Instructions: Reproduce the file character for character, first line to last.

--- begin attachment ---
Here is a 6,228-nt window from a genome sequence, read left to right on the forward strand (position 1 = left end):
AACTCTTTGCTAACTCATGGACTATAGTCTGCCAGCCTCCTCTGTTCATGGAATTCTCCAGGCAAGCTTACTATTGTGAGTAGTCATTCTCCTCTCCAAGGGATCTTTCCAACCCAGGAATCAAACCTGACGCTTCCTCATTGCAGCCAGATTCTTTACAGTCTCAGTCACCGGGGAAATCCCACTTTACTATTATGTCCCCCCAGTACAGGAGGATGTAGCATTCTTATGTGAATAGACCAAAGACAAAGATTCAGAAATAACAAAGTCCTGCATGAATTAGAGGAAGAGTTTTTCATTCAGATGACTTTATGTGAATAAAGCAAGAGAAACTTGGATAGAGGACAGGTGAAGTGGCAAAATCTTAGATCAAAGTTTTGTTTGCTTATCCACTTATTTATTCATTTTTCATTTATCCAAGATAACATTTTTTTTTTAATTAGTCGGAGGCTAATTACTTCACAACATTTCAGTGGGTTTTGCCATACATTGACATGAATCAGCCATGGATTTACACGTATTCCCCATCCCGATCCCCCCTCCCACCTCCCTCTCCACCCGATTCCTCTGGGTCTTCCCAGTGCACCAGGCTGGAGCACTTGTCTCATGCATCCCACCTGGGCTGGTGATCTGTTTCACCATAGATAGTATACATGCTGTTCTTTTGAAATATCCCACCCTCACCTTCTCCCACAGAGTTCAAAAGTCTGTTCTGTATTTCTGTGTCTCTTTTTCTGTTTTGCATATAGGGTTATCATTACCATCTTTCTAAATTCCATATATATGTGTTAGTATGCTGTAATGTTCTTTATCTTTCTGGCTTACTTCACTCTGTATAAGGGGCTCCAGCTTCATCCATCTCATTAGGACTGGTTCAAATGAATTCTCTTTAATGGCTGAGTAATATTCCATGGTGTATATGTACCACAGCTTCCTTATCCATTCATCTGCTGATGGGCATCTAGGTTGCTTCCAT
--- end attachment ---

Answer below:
Here is a 6,228-nt window from a genome sequence, read left to right on the forward strand (position 1 = left end):
AACTCTTTGCTAACTCATGGACTATAGTCTGCCAGCCTCCTCTGTTCATGGAATTCTCCAGGCAAGCTTACTATTGTGAGTAGTCATTCTCCTCTCCAAGGGATCTTTCCAACCCAGGAATCAAACCTGACGCTTCCTCATTGCAGCCAGATTCTTTACAGTCTCAGTCACCGGGGAAATCCCACTTTACTATTATGTCCCCCCAGTACAGGAGGATGTAGCATTCTTATGTGAATAGACCAAAGACAAAGATTCAGAAATAACAAAGTCCTGCATGAATTAGAGGAAGAGTTTTTCATTCAGATGACTTTATGTGAATAAAGCAAGAGAAACTTGGATAGAGGACAGGTGAAGTGGCAAAATCTTAGATCAAAGTTTTGTTTGCTTATCCACTTATTTATTCATTTTTCATTTATCCAAGATAACATTTTTTTTTTAATTAGTCGGAGGCTAATTACTTCACAACATTTCAGTGGGTTTTGCCATACATTGACATGAATCAGCCATGGATTTACACGTATTCCCCATCCCGATCCCCCCTCCCACCTCCCTCTCCACCCGATTCCTCTGGGTCTTCCCAGTGCACCAGGCTGGAGCACTTGTCTCATGCATCCCACCTGGGCTGGTGATCTGTTTCACCATAGATAGTATACATGCTGTTCTTTTGAAATATCCCACCCTCACCTTCTCCCACAGAGTTCAAAAGTCTGTTCTGTATTTCTGTGTCTCTTTTTCTGTTTTGCATATAGGGTTATCATTACCATCTTTCTAAATTCCATATATATGTGTTAGTATGCTGTAATGTTCTTTATCTTTCTGGCTTACTTCACTCTGTATAAGGGGCTCCAGCTTCATCCATCTCATTAGGACTGGTTCAAATGAATTCTCTTTAATGGCTGAGTAATATTCCATGGTGTATATGTACCACAGCTTCCTTATCCATTCATCTGCTGATGGGCATCTAGGTTGCTTCCAT